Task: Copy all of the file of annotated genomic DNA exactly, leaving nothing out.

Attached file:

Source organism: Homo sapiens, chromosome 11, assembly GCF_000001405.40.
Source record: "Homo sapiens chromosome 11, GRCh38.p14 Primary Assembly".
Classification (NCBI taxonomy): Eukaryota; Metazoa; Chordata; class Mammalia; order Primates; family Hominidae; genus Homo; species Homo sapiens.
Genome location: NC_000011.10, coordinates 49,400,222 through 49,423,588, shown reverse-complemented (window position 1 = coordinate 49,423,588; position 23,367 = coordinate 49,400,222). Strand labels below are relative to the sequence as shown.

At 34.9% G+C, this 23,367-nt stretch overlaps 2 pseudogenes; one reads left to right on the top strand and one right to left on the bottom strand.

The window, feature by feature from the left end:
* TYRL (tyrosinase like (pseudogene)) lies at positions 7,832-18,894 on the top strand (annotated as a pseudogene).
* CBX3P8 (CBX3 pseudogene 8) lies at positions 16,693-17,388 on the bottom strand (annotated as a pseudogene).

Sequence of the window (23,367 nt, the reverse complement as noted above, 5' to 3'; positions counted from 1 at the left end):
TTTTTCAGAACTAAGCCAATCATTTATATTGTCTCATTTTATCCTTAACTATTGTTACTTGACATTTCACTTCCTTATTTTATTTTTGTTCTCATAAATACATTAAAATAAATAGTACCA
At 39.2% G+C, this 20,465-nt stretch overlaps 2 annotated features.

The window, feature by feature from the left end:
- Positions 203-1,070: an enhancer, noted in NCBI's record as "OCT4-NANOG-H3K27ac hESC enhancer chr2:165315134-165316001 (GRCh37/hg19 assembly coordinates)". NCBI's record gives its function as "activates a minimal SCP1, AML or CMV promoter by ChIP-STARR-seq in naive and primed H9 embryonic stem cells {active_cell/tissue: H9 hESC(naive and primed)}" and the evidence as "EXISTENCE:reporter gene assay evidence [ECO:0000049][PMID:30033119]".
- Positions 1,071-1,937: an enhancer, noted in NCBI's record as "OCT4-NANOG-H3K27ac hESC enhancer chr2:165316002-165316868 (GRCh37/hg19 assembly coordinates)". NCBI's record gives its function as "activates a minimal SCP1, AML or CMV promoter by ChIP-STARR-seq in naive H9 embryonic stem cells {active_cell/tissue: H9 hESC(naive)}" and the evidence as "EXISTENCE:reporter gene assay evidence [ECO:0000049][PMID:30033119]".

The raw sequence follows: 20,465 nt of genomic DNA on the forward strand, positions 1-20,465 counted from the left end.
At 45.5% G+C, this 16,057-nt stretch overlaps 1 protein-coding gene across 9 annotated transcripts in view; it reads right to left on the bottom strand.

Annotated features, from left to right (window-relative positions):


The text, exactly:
Source organism: Homo sapiens, chromosome 11, assembly GCF_000001405.40.
Source record: "Homo sapiens chromosome 11, GRCh38.p14 Primary Assembly".
Classification (NCBI taxonomy): Eukaryota; Metazoa; Chordata; class Mammalia; order Primates; family Hominidae; genus Homo; species Homo sapiens.
Genome location: NC_000011.10, coordinates 49,400,222 through 49,423,588, shown reverse-complemented (window position 1 = coordinate 49,423,588; position 23,367 = coordinate 49,400,222). Strand labels below are relative to the sequence as shown.

At 34.9% G+C, this 23,367-nt stretch overlaps 2 pseudogenes; one reads left to right on the top strand and one right to left on the bottom strand.

The window, feature by feature from the left end:
* TYRL (tyrosinase like (pseudogene)) lies at positions 7,832-18,894 on the top strand (annotated as a pseudogene).
* CBX3P8 (CBX3 pseudogene 8) lies at positions 16,693-17,388 on the bottom strand (annotated as a pseudogene).

Sequence of the window (23,367 nt, the reverse complement as noted above, 5' to 3'; positions counted from 1 at the left end):
TTTTTCAGAACTAAGCCAATCATTTATATTGTCTCATTTTATCCTTAACTATTGTTACTTGACATTTCACTTCCTTATTTTATTTTTGTTCTCATAAATACATTAAAATAAATAGTACCA
At 39.2% G+C, this 20,465-nt stretch overlaps 2 annotated features.

The window, feature by feature from the left end:
- Positions 203-1,070: an enhancer, noted in NCBI's record as "OCT4-NANOG-H3K27ac hESC enhancer chr2:165315134-165316001 (GRCh37/hg19 assembly coordinates)". NCBI's record gives its function as "activates a minimal SCP1, AML or CMV promoter by ChIP-STARR-seq in naive and primed H9 embryonic stem cells {active_cell/tissue: H9 hESC(naive and primed)}" and the evidence as "EXISTENCE:reporter gene assay evidence [ECO:0000049][PMID:30033119]".
- Positions 1,071-1,937: an enhancer, noted in NCBI's record as "OCT4-NANOG-H3K27ac hESC enhancer chr2:165316002-165316868 (GRCh37/hg19 assembly coordinates)". NCBI's record gives its function as "activates a minimal SCP1, AML or CMV promoter by ChIP-STARR-seq in naive H9 embryonic stem cells {active_cell/tissue: H9 hESC(naive)}" and the evidence as "EXISTENCE:reporter gene assay evidence [ECO:0000049][PMID:30033119]".

The raw sequence follows: 20,465 nt of genomic DNA on the forward strand, positions 1-20,465 counted from the left end.
At 45.5% G+C, this 16,057-nt stretch overlaps 1 protein-coding gene across 9 annotated transcripts in view; it reads right to left on the bottom strand.

Annotated features, from left to right (window-relative positions):